The Daily Oklahoman, Monday, May 29, 1978

Witness To Shootout Watched From Porch

By Jon Chavez

CADDO – “I was in the yard working in my flower garden when I saw this pickup pull up at their driveway. Two men jumped out and down they went – guns were going off everywhere.”

Addie M. Sailaday, 83, was still nervous as she described the gunbattle that shocked this sleepy southeastern Oklahoma community of about 900 Friday morning.

“I’m so nervous that I’m still jerking bad and I don’t think I’ll get over this for a few days or so. I’ve never seen anything like it.”

Mrs. Sailaday was near the front porch of her southwest Caddo residence Friday morning shortly before 10 a.m. when Oklahoma prison escapees Claude Eugene Dennis and Michael Lancaster decided to stage the final chapter in their multi-state death spree just three houses away.

Dennis and Lancaster were gunned down by lawmen on the front lawn of the residence of Mr. and Mrs. Earnest Slack, but not before Trooper Lt. Pat Grimes was killed and Trooper Hoyt Hughes was wounded.

Highway Patrol Trooper Houston “Pappy” Summers and William Young were killed minutes earlier in another gun battle a few miles away near the town of Kenefic.

Mrs. Sailaday, who lives alone on the 400 block of Court Street, said she noticed a blue pickup truck – which the two killers had stolen from a Kenefic farmer Friday morning – drive slowly down her street about 9:30 a.m. and pull into the Slacks’ driveway at 510 Court Street.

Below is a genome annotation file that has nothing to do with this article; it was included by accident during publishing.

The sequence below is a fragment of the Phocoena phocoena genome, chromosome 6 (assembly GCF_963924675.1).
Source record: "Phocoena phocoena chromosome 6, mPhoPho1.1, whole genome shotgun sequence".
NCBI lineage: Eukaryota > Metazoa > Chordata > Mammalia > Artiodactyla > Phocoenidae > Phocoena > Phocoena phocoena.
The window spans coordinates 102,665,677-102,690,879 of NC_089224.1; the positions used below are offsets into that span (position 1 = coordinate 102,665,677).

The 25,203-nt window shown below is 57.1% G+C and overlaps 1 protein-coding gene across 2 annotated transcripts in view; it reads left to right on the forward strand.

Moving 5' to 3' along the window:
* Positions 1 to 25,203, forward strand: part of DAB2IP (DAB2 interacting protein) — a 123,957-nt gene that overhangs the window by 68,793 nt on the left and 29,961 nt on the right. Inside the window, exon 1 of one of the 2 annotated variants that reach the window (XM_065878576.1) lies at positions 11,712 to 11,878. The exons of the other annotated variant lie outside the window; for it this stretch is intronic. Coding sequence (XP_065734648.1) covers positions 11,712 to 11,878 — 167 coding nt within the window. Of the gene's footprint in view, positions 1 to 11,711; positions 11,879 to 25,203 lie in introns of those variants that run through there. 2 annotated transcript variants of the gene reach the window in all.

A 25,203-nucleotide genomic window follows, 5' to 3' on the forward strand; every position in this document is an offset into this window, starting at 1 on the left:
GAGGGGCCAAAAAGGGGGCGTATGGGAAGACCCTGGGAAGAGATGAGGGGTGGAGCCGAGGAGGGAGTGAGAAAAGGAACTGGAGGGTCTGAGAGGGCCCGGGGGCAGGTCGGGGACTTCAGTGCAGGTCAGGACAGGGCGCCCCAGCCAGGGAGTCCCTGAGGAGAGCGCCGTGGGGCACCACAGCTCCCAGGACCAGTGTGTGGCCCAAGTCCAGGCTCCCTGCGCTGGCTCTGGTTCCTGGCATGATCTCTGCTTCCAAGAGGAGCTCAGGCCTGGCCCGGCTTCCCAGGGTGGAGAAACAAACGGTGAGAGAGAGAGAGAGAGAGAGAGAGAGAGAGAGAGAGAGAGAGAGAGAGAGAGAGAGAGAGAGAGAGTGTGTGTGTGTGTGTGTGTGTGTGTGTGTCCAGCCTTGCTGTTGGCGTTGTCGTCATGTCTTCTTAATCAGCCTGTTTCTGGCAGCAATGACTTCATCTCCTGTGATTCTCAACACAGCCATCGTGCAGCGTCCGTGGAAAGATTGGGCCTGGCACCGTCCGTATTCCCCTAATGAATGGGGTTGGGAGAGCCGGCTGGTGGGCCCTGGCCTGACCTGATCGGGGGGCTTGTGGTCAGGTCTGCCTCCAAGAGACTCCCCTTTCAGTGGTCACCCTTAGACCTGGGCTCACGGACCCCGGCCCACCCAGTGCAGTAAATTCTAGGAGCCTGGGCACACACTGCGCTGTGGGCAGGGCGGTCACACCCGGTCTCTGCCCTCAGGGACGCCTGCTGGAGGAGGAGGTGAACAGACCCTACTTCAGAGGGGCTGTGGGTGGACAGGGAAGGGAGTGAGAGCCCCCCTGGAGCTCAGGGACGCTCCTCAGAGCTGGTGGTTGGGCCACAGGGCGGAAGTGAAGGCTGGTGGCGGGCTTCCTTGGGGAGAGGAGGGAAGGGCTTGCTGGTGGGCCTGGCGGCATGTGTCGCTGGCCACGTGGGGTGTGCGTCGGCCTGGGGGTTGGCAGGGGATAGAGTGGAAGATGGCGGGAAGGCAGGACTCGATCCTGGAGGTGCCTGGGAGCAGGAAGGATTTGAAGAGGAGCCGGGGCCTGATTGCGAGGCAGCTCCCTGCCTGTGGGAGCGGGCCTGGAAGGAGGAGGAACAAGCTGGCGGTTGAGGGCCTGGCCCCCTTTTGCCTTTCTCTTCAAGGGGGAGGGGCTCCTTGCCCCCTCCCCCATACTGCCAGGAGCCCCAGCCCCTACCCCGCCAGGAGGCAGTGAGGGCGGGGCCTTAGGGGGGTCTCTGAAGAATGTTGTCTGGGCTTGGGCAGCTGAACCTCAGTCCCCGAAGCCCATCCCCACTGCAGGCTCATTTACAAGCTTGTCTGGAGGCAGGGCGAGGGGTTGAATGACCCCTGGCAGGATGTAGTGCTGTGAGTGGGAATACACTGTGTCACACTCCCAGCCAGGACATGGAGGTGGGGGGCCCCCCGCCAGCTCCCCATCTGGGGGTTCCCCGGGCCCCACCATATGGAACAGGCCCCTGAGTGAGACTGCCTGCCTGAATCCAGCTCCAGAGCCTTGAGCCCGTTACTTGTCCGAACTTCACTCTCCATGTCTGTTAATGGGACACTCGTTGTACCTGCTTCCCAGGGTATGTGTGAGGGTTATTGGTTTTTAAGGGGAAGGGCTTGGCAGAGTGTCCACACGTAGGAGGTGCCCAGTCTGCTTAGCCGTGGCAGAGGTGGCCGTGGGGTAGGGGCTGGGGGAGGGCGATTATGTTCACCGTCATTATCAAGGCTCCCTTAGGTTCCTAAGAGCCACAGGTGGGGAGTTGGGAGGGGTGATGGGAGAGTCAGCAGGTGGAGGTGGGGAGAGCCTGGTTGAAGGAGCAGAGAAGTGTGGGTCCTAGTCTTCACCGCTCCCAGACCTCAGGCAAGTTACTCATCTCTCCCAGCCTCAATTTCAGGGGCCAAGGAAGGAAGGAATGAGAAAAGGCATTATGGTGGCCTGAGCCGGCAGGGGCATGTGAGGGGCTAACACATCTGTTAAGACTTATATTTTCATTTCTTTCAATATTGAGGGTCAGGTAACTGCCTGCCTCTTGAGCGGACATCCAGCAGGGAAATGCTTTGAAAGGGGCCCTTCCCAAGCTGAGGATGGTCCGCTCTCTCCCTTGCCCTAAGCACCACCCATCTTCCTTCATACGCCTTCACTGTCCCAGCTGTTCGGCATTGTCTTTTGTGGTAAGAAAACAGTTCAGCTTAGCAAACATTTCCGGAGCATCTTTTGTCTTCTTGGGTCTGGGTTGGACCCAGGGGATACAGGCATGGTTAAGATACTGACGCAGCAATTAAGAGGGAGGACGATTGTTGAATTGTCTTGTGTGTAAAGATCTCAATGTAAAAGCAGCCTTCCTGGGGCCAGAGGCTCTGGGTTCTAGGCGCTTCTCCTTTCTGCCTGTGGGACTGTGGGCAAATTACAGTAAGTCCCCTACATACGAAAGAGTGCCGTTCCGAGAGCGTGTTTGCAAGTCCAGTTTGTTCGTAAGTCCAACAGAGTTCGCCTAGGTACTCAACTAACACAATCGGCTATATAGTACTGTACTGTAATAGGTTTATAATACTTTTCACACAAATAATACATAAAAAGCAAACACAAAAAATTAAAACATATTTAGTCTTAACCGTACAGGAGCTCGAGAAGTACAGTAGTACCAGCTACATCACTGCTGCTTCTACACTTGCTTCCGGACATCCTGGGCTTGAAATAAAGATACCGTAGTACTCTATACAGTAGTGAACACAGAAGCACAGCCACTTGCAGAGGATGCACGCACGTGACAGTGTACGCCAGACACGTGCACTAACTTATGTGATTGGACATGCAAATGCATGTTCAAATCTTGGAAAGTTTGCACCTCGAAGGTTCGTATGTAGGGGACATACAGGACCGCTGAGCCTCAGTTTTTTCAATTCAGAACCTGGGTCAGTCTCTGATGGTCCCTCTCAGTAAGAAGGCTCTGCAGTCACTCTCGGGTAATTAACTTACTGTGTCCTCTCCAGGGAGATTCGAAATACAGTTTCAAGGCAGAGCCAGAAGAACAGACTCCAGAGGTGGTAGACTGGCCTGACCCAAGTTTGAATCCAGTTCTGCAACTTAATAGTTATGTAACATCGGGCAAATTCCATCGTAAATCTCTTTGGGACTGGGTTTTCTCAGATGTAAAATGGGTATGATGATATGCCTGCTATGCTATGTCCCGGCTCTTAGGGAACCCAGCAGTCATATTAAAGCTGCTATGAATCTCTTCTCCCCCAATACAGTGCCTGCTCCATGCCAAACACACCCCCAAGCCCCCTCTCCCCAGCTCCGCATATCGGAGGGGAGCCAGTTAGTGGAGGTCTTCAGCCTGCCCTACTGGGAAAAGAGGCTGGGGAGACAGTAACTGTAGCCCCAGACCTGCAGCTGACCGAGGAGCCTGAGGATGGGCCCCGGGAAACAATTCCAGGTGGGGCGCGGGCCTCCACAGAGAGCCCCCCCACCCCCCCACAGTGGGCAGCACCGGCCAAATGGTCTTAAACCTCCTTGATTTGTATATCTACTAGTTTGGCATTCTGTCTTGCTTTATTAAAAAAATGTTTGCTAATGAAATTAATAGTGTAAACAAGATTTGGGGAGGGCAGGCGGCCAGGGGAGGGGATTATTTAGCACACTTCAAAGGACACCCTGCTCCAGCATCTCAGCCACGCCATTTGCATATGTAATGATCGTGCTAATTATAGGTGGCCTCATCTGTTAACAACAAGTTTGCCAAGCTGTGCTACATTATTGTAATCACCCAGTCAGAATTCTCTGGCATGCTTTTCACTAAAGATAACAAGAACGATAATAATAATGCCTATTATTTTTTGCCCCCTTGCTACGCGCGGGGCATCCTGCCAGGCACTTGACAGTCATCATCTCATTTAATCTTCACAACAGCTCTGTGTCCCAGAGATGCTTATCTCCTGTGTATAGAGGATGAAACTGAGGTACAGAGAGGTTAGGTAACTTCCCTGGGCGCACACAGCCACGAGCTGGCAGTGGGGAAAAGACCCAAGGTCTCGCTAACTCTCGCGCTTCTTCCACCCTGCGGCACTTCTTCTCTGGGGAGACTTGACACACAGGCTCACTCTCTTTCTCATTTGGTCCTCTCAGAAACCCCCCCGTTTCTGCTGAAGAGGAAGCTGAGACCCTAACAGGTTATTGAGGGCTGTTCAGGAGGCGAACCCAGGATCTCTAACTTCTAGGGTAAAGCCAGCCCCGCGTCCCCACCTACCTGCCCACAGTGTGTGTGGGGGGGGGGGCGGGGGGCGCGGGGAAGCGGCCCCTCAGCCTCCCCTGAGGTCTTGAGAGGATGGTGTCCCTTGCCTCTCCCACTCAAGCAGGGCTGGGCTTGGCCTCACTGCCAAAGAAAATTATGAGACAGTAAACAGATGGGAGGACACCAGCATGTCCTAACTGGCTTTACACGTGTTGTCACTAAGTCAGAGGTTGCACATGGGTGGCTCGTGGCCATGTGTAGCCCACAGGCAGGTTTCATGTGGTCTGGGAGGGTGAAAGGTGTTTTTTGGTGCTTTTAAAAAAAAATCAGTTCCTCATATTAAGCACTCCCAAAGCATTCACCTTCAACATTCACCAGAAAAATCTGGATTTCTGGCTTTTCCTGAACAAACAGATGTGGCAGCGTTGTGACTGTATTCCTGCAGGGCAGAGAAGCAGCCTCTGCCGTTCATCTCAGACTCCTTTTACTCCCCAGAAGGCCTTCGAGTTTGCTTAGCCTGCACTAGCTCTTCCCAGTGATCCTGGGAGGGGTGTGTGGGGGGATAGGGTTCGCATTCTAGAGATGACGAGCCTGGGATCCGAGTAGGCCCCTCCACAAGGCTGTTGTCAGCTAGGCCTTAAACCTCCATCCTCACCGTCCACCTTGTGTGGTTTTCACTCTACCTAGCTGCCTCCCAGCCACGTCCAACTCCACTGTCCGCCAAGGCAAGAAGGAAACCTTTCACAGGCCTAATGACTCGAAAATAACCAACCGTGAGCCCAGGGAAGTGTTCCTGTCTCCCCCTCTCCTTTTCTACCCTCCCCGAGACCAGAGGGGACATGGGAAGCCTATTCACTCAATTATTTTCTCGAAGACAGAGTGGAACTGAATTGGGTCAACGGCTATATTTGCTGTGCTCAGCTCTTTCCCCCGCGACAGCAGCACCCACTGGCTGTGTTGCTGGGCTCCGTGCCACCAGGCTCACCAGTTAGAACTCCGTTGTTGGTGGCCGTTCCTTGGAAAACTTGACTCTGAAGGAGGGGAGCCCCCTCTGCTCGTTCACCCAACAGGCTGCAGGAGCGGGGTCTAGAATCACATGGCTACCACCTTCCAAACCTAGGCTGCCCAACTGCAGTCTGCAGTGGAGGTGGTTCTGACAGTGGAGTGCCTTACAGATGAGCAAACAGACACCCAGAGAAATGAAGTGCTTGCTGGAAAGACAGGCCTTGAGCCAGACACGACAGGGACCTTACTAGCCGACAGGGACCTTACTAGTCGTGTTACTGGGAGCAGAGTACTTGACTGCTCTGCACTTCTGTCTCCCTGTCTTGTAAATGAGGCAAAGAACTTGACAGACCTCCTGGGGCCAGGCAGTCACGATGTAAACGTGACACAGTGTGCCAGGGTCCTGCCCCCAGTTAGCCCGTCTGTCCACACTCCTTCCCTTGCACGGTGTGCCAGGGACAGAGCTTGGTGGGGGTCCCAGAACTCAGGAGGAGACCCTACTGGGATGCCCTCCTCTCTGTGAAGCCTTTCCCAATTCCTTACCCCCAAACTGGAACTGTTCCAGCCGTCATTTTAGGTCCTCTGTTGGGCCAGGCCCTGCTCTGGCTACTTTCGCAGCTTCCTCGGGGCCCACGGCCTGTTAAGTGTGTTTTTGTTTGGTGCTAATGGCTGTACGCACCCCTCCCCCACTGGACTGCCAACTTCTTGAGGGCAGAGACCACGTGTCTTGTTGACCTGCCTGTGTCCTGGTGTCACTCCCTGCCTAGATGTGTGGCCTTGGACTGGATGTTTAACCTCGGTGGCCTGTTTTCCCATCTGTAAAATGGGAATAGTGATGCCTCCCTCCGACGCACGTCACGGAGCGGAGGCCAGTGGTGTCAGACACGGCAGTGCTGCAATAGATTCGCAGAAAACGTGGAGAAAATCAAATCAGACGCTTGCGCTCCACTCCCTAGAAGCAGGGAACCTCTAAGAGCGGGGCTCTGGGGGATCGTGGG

“It just drove up to the place slowly,” she said. “When I saw them pull up, I thought it was Mr. Slack coming home early.”

Two men got out of the pickup and walked to the front yard, then jumped to the ground,’ she said.

Mrs. Sailaday said a few second later a white unmarked police car drove up slowly and stopped in front of the Slack house and gunfire “started immediately.”

“I couldn’t tell you who started shooting first,” she said.

“But all of a sudden the policemen came up and guns started firing.” She said after shots started ringing out she moved from her garden to the front porch to watch the gun battle.

Within minutes, “between 15-20 police cars pulled up,” she said.

“They were lined up on the streets. Boy, the gunfire was like you’ve never heard.

Mrs. Sailaday said the first shots rang out about the time the unmarked police car containing two plainclothes officers pulled up. "They (Dennis and Lancaster) just barely got out of their pickup. They were in the cab when the police car pulled up.

She said one patrol trooper (Hughes) got out of the vehicle. The other trooper (Grimes) “didn’t even get out of the car,” she said.

Mrs. Sailaday said the shooting between the men on the lawn and lawmen went on for what seemed like “40 minutes.”

Dennis and Lancaster never did get up off the lawn, she said.